If your sequencing is strand-specific, htseq-count can distinguish between the 2 strands, and will not classify the reads as ambiguous.

2) Check the tag NH (Number of hits) for the reads aligning to the gene in question.
If it is more than one, htseq-count classifies these reads as multihits.
The reads are not counted for the gene in questions, but are counted as alignment_not_unique

If you know some Python, you can actually modify htseq-count to count multiple hits, which I have done on one occasion.
I still have the script if anyone needs it.
Only the NH parameter in the htseqcount script needs to be changed.

Last edited by blancha; 04-15-2014 at 04:59 PM.
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Old 04-15-2014, 05:17 PM   #6
Wallysb01
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blancha, brings up good points. I would just like to clarify on part 1 there. For an entire gene or transcript to effected by that, the entire thing would have to be overlapping or have no reads completely contained in any mutually exclusive part of the transcript. That last part does depend on your settings however. You can count reads that map to features which partially overlap but are not completely within other features so long as you don’t use the ‘union’ option and your reads don’t span into portions of the non-overlapping features for *both* features.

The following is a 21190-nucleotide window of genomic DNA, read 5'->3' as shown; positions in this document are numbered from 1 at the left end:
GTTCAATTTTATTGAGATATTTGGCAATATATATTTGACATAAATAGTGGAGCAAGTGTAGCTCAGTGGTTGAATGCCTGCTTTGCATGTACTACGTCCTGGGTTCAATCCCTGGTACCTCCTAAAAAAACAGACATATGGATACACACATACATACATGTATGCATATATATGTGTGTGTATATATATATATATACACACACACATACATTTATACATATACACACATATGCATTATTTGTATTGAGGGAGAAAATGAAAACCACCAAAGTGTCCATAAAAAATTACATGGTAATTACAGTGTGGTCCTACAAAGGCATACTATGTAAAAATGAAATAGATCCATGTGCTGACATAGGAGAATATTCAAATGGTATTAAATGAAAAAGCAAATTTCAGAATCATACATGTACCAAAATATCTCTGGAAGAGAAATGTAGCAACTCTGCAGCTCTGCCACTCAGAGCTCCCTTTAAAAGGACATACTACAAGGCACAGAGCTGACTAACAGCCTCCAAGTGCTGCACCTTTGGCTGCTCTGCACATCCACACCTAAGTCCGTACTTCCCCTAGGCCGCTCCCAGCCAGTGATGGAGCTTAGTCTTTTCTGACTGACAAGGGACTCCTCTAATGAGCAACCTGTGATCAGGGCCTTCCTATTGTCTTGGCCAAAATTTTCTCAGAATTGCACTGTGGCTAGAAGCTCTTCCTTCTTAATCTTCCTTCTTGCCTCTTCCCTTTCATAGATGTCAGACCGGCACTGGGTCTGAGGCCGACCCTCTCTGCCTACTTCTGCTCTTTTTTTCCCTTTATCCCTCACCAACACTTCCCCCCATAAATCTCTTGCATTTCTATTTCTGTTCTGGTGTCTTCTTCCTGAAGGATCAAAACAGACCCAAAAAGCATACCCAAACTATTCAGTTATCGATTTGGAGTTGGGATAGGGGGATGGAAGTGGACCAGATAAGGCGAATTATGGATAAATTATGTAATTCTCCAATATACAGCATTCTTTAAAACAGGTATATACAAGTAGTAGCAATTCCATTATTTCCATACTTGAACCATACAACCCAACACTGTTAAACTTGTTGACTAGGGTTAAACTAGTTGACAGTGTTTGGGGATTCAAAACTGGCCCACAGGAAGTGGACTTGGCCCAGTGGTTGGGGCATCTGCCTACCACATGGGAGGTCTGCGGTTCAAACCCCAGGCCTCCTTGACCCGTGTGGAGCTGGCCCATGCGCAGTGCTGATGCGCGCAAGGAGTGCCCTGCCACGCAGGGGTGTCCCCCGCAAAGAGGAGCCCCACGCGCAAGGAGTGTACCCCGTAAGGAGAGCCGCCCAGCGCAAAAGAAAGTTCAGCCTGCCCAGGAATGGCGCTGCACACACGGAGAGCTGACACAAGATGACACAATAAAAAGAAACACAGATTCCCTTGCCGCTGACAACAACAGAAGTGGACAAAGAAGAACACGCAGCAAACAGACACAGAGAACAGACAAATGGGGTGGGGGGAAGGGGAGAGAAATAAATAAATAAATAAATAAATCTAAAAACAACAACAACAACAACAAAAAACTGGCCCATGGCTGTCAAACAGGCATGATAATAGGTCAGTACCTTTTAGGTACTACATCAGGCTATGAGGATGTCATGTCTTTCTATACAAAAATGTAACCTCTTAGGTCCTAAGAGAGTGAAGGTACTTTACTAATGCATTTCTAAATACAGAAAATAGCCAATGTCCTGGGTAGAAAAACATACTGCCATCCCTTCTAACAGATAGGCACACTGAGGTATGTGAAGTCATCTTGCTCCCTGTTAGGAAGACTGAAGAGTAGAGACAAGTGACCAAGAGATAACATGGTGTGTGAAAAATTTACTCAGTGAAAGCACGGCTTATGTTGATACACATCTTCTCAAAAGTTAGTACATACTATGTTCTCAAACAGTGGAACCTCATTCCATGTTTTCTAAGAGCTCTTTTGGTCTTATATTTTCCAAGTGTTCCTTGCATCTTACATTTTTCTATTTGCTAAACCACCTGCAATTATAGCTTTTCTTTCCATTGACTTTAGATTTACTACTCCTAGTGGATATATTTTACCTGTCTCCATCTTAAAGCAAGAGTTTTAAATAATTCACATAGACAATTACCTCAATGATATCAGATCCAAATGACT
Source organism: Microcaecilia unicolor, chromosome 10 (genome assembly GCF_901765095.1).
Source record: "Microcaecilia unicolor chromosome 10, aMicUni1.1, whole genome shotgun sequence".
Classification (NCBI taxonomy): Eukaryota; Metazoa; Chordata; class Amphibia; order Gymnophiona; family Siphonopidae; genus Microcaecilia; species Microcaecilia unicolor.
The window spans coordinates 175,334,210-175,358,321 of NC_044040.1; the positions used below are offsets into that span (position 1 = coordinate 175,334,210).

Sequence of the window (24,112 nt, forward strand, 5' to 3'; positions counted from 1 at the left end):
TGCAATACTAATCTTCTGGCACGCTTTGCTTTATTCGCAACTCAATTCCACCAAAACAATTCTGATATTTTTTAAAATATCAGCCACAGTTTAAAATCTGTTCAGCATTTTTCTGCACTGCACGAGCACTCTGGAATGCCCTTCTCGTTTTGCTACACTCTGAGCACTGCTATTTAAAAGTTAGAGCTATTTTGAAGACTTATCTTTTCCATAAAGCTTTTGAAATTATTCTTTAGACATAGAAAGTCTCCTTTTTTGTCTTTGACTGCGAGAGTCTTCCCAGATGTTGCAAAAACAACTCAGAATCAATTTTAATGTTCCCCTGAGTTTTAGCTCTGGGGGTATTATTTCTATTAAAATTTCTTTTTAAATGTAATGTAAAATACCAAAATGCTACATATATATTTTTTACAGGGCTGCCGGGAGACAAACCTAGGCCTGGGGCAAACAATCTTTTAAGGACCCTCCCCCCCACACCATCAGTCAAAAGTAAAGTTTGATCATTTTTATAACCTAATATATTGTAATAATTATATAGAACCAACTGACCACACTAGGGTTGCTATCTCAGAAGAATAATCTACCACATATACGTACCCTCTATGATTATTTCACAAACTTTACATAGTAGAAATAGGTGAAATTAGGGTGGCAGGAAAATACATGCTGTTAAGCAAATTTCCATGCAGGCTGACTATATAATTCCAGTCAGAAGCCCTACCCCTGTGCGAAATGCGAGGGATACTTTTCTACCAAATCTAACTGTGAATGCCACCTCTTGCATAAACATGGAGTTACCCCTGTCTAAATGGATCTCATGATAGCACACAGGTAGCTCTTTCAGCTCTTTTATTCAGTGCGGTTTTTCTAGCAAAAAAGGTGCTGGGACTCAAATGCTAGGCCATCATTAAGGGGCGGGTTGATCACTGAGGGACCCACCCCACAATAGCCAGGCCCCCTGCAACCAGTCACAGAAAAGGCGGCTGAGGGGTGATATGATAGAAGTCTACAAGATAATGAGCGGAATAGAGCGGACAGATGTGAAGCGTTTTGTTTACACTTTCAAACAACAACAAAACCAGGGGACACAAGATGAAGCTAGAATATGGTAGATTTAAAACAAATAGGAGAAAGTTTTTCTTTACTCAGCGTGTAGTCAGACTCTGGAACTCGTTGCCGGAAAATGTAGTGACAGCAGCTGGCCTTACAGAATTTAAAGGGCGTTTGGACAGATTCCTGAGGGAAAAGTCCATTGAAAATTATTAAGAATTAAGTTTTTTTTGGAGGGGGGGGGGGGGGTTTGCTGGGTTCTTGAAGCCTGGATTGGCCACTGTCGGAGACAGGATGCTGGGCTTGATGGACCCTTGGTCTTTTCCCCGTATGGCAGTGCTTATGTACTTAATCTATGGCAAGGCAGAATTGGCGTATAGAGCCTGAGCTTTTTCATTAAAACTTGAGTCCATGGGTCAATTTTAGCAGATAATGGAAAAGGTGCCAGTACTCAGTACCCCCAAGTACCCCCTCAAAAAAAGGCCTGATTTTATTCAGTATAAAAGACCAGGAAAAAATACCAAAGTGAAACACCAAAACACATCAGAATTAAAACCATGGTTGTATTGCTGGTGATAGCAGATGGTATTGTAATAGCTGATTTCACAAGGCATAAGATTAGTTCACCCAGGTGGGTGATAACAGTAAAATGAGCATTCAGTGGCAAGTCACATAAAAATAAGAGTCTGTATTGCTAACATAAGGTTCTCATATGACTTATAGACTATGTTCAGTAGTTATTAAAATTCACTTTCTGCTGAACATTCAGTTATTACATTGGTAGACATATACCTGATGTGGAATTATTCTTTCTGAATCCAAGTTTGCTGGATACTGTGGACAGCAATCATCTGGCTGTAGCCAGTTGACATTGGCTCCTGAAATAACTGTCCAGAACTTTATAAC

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Old 04-17-2014, 07:47 AM   #7
halffedelf
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thanks everyone for your input.
This is how my gtf file and bam file look like in IGV:


The RNA-seq was strand specific so I guess multiple annotation for the same locus was not the issue here.

All my samples have read count of >50M.

PCAT1 is a well-studied gene and it is expressed in the tissues I am working with. You can see from the bam file that there are reads in the exon region.
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Old 04-17-2014, 09:37 AM   #8
blancha
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@halffedelf: You twice have the same annotation at the same location, and on the same strand: NR_045262, and ENST00000561978. htseq-count will count these reads as ambiguous.

Edit your GTF file, find a GTF file without redundant annotations, or use Cufflinks which will assign the reads to both NR_045262, and ENST00000561978.